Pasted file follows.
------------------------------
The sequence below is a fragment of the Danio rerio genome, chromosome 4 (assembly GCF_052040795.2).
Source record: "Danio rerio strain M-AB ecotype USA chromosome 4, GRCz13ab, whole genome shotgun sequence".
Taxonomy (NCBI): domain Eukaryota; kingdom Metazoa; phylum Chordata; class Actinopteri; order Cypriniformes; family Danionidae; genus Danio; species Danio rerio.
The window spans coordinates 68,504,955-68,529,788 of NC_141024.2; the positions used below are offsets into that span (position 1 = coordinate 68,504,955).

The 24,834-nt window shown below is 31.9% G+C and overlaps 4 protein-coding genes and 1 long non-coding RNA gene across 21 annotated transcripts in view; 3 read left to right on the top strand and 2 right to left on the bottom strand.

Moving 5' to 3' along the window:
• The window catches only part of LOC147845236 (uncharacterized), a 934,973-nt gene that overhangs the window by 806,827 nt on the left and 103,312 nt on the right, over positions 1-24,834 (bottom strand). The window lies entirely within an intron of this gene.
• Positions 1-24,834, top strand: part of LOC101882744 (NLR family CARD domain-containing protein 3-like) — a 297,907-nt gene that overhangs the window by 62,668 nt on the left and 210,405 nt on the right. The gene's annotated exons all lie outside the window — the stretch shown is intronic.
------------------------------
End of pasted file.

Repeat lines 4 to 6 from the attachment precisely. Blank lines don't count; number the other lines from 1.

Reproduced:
The window spans coordinates 68,504,955-68,529,788 of NC_141024.2; the positions used below are offsets into that span (position 1 = coordinate 68,504,955).

The 24,834-nt window shown below is 31.9% G+C and overlaps 4 protein-coding genes and 1 long non-coding RNA gene across 21 annotated transcripts in view; 3 read left to right on the top strand and 2 right to left on the bottom strand.

Moving 5' to 3' along the window: